Hackfest 2012: Press release

Quebec city, November 27th 2012

On November 2nd & 3rd 2012 Hackfest 2012, Canada’s largest Information Security conference East of Toronto was held in Quebec City. Their host was the wonderful Plaza Hotel, located in Saint-Foy. Security professionals and enthusiasts, nearly 500 of them, attended Hackfest “Revolution”. Over 20 talks were given during the event, covering a wide range of topics such as current issues on cyber-security, research and hardware hacking. 26 speakers from all over made the trip to the Capital city. Several were from abroad (6) & Ontario (2), but there was also a strong local presence as 18 speakers were from the province of Quebec.

A few hot topics were Dimitri Soulelliac’s presentation on hardware hacking using a 35$ computer. Leftenant Jacques Oueillet’s “Anonymous Spring” was standing room only and Ben Sapiro, co-founder of OpenCERT and LiquidMatrix co-host, spoke on the subject of how to be more efficient when dealing with contracts in the information security field. Jim Manico from OWASP spoke of web application vulnerabilities and ex-counter intelligence agent Michel Juneau-Katsuya spoke of industrial espionage.

This year training was offered which is a first for Hackfest. Belgium’s Peter Van Eeckhoutte from Corelan came down and offered his well-known and highly respected class “Corelan Live – Win32 Exploit Development Bootcamp”. Starting November 1st, students from around the world (Denmark – UK - India to name a few) enrolled and participated in this 2 day, 12 hour a day course. Learning techniques in identifying and exploiting software vulnerabilities in Windows based applications.

Hackfest’s greatest accomplishment this year was the cyber war simulation game (Hackfest Cyberwar). It incorporated many of the technologies & concepts that make the Internet function the way it does. Making this game completely unique and never before seen at this type of event. 80 participants split up into 8 teams representing various countries needed not only to attack but also defend their nation’s IT infrastructure. The realism and the complexity involved in preparing this game took a team of 20 tech-savvy volunteers over 10 months to create.

A classic Capture The Flag event (Hackfest CTF), CTF for short, was also held on the event’s second day. Over 120 participants took part and tested their offensive skills and mental acuity against a wide variety of vulnerable installations, mind-benders and brainteasers.

Hackfest 2012 was the fourth installment of this yearly event, distinguishing themselves Internationally and bringing the information security communities from Quebec, Ontario and New-Brunswick together.

Results and observations during Hackfest’s cyber reality war game held on November 2nd 2012.

This year’s objective during our cyber war game was to create a realistic environment where students, beginners and veterans of the information security world could put their skills to the test. Representing various countries in a state of emergency, players would need to apply all their knowledge in order to successfully make their country prosper by attacking opposing forces. All the while defending their nation’s IT infrastructure.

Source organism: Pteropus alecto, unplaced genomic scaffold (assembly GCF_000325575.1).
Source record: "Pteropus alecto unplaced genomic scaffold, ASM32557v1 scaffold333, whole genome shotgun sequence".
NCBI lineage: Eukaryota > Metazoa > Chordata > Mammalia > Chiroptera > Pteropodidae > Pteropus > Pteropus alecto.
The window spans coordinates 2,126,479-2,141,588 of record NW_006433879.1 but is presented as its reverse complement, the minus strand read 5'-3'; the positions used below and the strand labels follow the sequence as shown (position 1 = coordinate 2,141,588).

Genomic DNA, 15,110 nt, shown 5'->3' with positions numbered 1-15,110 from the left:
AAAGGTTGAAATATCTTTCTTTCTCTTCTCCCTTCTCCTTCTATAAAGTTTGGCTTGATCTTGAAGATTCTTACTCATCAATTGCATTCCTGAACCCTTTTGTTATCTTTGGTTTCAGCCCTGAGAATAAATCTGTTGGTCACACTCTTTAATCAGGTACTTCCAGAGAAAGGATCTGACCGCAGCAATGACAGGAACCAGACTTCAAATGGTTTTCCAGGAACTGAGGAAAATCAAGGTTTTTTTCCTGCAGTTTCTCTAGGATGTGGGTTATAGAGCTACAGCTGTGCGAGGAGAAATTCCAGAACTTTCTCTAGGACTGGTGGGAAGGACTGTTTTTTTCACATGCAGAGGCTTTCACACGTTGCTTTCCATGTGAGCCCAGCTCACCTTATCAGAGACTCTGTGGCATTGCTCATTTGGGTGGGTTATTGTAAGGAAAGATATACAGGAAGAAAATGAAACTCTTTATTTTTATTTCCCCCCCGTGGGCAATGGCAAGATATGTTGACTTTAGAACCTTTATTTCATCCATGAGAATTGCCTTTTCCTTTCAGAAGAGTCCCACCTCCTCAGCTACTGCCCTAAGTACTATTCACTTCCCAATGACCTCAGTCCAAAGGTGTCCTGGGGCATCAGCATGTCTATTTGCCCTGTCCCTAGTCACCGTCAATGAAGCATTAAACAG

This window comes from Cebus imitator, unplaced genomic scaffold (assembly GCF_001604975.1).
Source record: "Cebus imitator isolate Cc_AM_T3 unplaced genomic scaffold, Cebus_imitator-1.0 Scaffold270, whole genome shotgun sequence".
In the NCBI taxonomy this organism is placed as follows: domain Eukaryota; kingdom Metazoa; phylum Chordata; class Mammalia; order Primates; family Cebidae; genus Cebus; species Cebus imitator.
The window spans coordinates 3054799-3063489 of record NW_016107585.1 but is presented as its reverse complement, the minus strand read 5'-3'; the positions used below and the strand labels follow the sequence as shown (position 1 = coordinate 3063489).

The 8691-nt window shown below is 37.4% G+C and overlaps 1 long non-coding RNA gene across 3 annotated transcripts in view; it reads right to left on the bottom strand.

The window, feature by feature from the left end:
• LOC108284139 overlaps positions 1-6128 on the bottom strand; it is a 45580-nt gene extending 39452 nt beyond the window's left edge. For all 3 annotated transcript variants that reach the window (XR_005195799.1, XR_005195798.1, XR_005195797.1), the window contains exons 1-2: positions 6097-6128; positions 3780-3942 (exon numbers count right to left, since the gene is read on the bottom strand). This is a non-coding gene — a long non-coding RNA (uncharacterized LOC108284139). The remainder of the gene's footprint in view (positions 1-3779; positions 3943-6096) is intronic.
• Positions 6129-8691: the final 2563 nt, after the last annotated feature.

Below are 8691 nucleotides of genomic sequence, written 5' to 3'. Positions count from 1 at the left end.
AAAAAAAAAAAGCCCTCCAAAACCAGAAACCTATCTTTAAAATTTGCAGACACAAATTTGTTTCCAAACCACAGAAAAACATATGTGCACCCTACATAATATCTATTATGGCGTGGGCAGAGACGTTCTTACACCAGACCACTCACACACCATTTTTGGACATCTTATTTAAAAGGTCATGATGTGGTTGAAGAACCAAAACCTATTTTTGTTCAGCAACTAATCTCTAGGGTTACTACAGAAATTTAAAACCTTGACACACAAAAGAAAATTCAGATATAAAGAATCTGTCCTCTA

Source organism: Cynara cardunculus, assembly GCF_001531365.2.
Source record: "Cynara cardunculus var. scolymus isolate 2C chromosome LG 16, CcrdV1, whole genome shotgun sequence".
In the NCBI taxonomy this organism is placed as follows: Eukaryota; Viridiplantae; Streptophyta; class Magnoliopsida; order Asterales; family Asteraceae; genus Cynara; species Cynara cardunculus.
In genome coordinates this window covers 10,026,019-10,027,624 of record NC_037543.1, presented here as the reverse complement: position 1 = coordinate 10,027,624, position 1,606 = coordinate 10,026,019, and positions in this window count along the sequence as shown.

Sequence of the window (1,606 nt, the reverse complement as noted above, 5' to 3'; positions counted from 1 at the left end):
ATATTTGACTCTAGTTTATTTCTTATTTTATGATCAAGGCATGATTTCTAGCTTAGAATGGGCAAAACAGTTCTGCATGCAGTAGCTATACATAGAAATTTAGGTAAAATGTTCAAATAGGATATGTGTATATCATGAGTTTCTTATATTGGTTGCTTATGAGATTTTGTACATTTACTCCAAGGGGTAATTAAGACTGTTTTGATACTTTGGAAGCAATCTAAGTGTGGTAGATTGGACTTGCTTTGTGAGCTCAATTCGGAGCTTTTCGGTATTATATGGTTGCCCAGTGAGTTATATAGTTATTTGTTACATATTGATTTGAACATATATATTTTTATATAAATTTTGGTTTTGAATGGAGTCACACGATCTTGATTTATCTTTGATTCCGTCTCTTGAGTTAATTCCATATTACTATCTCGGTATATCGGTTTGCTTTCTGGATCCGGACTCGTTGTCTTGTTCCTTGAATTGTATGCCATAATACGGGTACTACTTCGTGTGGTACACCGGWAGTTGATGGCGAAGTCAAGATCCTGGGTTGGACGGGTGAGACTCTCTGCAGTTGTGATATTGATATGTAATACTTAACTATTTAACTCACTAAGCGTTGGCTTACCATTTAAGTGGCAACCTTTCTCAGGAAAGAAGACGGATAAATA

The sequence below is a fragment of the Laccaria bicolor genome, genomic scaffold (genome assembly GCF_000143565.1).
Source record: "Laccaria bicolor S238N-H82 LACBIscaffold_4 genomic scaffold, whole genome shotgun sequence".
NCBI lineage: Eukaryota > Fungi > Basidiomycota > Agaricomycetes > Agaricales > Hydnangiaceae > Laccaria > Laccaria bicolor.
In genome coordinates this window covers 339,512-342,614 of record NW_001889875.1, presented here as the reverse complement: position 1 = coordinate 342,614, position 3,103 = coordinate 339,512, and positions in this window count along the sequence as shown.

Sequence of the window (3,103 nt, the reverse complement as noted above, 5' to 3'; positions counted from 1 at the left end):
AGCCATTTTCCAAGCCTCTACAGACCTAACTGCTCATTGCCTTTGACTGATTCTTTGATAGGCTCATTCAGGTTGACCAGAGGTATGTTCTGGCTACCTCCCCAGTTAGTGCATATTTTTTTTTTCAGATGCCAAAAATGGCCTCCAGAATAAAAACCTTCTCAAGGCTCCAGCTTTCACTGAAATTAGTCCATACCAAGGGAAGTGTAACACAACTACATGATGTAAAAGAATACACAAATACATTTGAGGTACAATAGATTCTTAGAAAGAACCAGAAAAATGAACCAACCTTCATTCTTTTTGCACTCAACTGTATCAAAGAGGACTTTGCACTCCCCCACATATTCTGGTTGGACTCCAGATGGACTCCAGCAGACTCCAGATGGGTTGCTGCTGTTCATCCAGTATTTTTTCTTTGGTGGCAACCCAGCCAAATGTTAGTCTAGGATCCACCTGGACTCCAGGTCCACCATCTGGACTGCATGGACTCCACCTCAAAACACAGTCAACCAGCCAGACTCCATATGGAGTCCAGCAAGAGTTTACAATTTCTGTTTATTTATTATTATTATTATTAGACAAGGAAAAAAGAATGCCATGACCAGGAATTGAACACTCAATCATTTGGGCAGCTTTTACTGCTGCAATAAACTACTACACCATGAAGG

The battlefield consisted of a simulated Internet, enterprise level services (e-mail server, web server, file servers etc.), online banking (complete with fluctuating interests rates, constant withdrawals and deposit). Other infrastructures such as Voice over IP telecommunications (VoIP), military bases with accompanying missile launchers, an anonymous communication network (TOR network) and several SCADA installations to name but a few. Challenges were as numerous as they were diverse, offering everyone a chance to get in on the action.

During this simulation, the competing teams adopted different behaviours and strategies. For example, many opted to concentrate on security; others took a more offensive approach, as others tried to find a balance between the two. Here are a few of more examples:

  • Peace treaties between different countries were established.
  • Mercenaries were employed to either help or hinder a team. Bribing an opposing team member was also observed.
  • Physical attacks were used, such as taking pictures of computer screens and documentation theft.
  • The “Denial of Service” (DoS) attack, be it physical or virtual, was also widely used.
  • Deceitful alliances were declared in order to lull opposing teams into a false sense of security.
  • Spies were used to steal valuable information, or cripple critical infrastructure.
  • Economic collapse was caused by many nations losing control of their infrastructure. Massive bailouts were needed to rebalance the world’s economy.

As a whole, Hackfest 2012’s cyber game was a complete success. The participants enjoyed themselves and were able to practice skills that can only be used legally in only a handful of situations. Several professionals commented on the realism of the game. Pointing out the consequences of such attacks on important key infrastructures. But most of all, the game’s success can be attributed to the simple fact that Hackfest created a unique environment where security professionals and enthusiast can discuss and experiment.

Finally, be it a conference, security hacking games or just offering a place for the community to gather and discuss information security, Hackfest as again exceed its expectations towards promoting information security. We sincerely hope to see you again next year for our 5th installment of Hackfest and in our monthly hackspace meetings.

Many thanks,

Hackfest Communication

Médias HF2012